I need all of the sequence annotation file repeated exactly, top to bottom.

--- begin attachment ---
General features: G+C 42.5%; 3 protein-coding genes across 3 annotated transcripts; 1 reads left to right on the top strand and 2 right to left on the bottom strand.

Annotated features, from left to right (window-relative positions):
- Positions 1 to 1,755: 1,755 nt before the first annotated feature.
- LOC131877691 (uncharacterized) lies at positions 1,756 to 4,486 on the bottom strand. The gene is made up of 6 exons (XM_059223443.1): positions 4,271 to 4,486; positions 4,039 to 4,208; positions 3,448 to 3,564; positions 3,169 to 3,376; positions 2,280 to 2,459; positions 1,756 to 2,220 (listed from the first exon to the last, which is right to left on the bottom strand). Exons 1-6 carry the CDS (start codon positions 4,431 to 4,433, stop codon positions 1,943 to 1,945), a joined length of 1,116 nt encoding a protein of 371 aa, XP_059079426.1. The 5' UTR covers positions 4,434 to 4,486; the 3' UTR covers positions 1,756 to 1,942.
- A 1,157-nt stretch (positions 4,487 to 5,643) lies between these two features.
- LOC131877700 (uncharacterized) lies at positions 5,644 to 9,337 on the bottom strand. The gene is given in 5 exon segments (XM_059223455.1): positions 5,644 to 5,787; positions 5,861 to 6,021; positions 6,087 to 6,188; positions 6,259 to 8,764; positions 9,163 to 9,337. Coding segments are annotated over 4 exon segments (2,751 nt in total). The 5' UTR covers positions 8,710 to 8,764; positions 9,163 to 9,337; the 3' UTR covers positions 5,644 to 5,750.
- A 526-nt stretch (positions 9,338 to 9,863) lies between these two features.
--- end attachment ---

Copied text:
General features: G+C 42.5%; 3 protein-coding genes across 3 annotated transcripts; 1 reads left to right on the top strand and 2 right to left on the bottom strand.

Annotated features, from left to right (window-relative positions):
- Positions 1 to 1,755: 1,755 nt before the first annotated feature.
- LOC131877691 (uncharacterized) lies at positions 1,756 to 4,486 on the bottom strand. The gene is made up of 6 exons (XM_059223443.1): positions 4,271 to 4,486; positions 4,039 to 4,208; positions 3,448 to 3,564; positions 3,169 to 3,376; positions 2,280 to 2,459; positions 1,756 to 2,220 (listed from the first exon to the last, which is right to left on the bottom strand). Exons 1-6 carry the CDS (start codon positions 4,431 to 4,433, stop codon positions 1,943 to 1,945), a joined length of 1,116 nt encoding a protein of 371 aa, XP_059079426.1. The 5' UTR covers positions 4,434 to 4,486; the 3' UTR covers positions 1,756 to 1,942.
- A 1,157-nt stretch (positions 4,487 to 5,643) lies between these two features.
- LOC131877700 (uncharacterized) lies at positions 5,644 to 9,337 on the bottom strand. The gene is given in 5 exon segments (XM_059223455.1): positions 5,644 to 5,787; positions 5,861 to 6,021; positions 6,087 to 6,188; positions 6,259 to 8,764; positions 9,163 to 9,337. Coding segments are annotated over 4 exon segments (2,751 nt in total). The 5' UTR covers positions 8,710 to 8,764; positions 9,163 to 9,337; the 3' UTR covers positions 5,644 to 5,750.
- A 526-nt stretch (positions 9,338 to 9,863) lies between these two features.